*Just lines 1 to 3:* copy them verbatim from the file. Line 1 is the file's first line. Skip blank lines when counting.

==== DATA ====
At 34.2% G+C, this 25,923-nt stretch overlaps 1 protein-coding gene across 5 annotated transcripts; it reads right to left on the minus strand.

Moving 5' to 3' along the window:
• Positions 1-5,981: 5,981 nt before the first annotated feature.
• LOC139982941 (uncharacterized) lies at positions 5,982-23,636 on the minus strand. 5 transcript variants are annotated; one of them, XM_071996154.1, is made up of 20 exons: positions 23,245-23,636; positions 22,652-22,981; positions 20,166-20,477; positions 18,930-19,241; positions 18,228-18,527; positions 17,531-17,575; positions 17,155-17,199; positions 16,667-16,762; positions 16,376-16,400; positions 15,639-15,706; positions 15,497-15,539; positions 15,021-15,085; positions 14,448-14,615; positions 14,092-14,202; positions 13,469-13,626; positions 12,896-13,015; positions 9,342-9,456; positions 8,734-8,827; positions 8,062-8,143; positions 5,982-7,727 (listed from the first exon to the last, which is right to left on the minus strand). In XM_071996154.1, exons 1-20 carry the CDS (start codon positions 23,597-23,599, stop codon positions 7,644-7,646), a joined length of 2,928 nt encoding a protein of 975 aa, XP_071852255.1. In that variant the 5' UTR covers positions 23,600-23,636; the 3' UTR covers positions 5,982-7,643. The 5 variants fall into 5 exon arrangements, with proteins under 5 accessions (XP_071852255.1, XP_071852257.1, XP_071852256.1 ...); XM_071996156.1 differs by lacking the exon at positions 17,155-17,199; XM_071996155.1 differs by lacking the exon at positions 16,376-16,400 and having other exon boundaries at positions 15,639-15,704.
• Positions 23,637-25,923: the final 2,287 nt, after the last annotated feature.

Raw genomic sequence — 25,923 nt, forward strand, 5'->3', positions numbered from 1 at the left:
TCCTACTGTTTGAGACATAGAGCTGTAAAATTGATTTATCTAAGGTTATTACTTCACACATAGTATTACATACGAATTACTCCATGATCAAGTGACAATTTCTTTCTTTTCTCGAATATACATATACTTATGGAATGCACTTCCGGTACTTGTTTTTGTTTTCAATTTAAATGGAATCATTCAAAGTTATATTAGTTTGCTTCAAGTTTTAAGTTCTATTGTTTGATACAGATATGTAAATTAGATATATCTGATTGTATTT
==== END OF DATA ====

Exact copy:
At 34.2% G+C, this 25,923-nt stretch overlaps 1 protein-coding gene across 5 annotated transcripts; it reads right to left on the minus strand.

Moving 5' to 3' along the window:
• Positions 1-5,981: 5,981 nt before the first annotated feature.